• Glad you guys added the JSDoc support.  It's still missing in a key area though- object properties. I hope you can come up with a smooth syntax for applying JSDoc to the constructor shorthand syntax of declaring properties as well.

  • I think "elided" actually means the opposite of how it was used here.

  • Cool, thank you!

    Compile on save already worked with WebEssentails.

    I hope, next release will include 1st most requested feature - Generics!

    When do you plan next release?

  • @Ken Smith and Igorbek

    The compile-on-save support released in this version targets multi-platform compile-on-save.  On the VS side, we have a new TypeScript targets file that should definitely help simplify upgrading projects between versions going forward.  To my knowledge, WebEssentials isn't currently using this (though it may in the future).  We also improved the --watch commandline option for invoking the compiler from the commandline to do a similar compile-on-save.  


    We support documenting the parameters of constructors that are shorthand for declaring properties, using an alternate syntax:

    constructor (/** This is my main element */ public element: HTMLElement) { ... }


  • Great, it is better and better each day. What I would like to have now it is simplifying the module/import/refrence/... the compiler should find itself where are the  files into directories we pointed out, and avoid the ///ref declaration... For the module, we already have the Class notion which makes well the stuff... It misses the assembly notion, where every files with the same assembly ref would produce a assembly .js file.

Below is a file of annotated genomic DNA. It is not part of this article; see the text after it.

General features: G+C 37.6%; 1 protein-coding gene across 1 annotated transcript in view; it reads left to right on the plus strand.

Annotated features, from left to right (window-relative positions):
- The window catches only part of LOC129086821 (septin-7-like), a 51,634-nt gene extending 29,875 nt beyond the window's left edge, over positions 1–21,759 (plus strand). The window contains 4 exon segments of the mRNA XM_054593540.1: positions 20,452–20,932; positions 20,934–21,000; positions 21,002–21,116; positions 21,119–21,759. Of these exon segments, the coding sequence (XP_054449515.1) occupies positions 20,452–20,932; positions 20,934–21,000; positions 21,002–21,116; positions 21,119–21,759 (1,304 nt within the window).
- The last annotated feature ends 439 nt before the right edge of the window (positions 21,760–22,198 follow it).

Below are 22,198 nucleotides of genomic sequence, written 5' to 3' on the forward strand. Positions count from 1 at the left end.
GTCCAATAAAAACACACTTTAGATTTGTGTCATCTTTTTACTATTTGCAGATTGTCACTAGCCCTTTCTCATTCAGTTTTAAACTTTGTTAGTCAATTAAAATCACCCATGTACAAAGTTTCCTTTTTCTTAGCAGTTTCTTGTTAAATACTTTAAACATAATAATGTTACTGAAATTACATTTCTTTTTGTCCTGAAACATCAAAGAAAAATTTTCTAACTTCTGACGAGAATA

I've just tried to update an existing typscript project by modifying as indicated the c# project file... From now, when I make a build on the project, VS tells me :

    >------ Build started: Project: TypeScriptHTMLApp2, Configuration: Debug Any CPU ------

    1>  Version

    1>  Syntax:   tsc [options] [file ..]


    1>  Examples: tsc hello.ts

    1>            tsc --out foo.js foo.ts

    1>            tsc @args.txt


    1>  Options:

    1>    -c, --comments        Emit comments to output

    1>    --declaration         Generates corresponding .d.ts file

    1>    -e, --exec            Execute the script after compilation

    1>    -h, --help            Print this message

    1>    --module KIND         Specify module code generation: "commonjs" (default) or "amd"

    1>    --nolib               Do not include a default lib.d.ts with global declarations

    1>    --out FILE|DIRECTORY  Concatenate and emit output to single file | Redirect output structure to the directory

    1>    --sourcemap           Generates corresponding .map file

    1>    --target VER          Specify ECMAScript target version: "ES3" (default), or "ES5"

    1>    -v, --version         Print the compiler's version:

    1>    @<file>               Insert command line options and files from a file.

    1>C:\Program Files (x86)\MSBuild\Microsoft\VisualStudio\v11.0\TypeScript\Microsoft.TypeScript.targets(38,5): error MSB3073: The command "tsc  --comments --sourcemap --target ES5 " exited with code 1.

    ========== Build: 0 succeeded, 1 failed, 0 up-to-date, 0 skipped ==========

  • @Xavier - Looks like no source files were passed to the compiler.  The wiki page linked in the blog has been updated with some additional details that might help.  Feel free to follow up with questions on the discussion list on or on

  • Is there a way to get Visual Studio to create a jsdoc block with all the parameters in it, or do you have to do it manually?

  • @Stuart - currently, you have to do that manually.  You could add a feature request for that on the issue tracker (  

  • The watch functionality on npm version is utterly useless! It generates a DIFF markup. Why?

  • @Albert - which platform are you seeing the issue with --watch?  Also, if you can, it'd be helpful to see an example of the command-line that you're using.